Ernest Hemingway and his significance of landscapes, from "The Complete Short Stories".

Essay by Cheated27College, UndergraduateA+, November 2003

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This essay was written about the significance of landscape using his "Big Two Hearted River" and "Hills Like White Elephants."

The Significance of Landscape

Hemingway uses landscape to reflect his characters emotions and also as a secondary character in his stories. Two good examples of this are Hemingway's "Big Two Hearted River" and "Hills Like White Elephants."

In "Big Two Hearted River," Nick was the only human character but the scenery definitely played a huge role. In the beginning of the story Hemingway describes an old town that had been burnt to ashes. "There was no town, nothing but the rails and the burned over country." (pg. 163) Leaving you with a sense of loneliness and despair, Hemingway uses this scenery to paint a picture of not only how the town looked but how the character must have felt. Throughout his hike toward the country, away from the burnt over town, the scenery had started to change and so did the mood.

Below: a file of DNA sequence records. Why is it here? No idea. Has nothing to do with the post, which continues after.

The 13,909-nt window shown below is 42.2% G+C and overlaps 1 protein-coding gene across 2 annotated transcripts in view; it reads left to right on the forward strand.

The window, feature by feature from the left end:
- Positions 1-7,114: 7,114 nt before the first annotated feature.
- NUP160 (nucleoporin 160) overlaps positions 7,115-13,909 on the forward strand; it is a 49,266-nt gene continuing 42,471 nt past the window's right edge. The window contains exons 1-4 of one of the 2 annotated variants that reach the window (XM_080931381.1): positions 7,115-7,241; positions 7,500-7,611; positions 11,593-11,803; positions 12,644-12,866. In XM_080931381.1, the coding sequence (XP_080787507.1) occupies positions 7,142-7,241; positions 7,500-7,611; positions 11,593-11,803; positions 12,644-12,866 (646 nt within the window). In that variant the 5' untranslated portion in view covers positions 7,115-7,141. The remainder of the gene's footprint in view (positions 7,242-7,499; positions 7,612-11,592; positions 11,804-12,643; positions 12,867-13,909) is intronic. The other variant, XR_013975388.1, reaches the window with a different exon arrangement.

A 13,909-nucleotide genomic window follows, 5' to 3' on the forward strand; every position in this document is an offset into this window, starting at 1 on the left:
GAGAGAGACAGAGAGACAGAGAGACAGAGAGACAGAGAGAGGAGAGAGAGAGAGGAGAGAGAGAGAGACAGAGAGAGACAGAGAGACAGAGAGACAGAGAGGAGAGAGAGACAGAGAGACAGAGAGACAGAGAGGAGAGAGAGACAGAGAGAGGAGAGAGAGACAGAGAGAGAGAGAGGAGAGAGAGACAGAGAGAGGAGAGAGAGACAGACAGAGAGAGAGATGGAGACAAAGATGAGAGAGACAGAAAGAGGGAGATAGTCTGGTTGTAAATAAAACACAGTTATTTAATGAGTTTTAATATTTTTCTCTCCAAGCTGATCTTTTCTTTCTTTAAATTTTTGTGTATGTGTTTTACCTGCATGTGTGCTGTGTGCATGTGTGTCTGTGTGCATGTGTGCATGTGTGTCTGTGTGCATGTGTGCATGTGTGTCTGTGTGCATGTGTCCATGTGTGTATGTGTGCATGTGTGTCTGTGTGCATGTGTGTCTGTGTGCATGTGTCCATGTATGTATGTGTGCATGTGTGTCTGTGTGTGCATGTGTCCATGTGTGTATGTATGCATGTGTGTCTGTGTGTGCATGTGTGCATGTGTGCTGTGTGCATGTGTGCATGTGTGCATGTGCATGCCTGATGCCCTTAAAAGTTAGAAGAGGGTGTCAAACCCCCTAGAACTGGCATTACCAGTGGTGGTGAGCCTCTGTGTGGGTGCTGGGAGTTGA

"There was nothing but the pine plain ahead of him, until the far blue hills that marked the Lake Superior height of land." (pg. 164) Using the pine plain, and the blue hills to describe what's ahead, gives you a sense of relief, like there's a light at the end of the tunnel.

Hemingway's use of old verses new allows you to feel a sense that when ever something dies, something is born, or when ever there is an end, there must be a new beginning. Hemingway describes the river and the woods as being the image of everything that is unblemished and whole. The closer he gets to the river, the closer to he gets to the serenity he had been searching for. "He sat on the...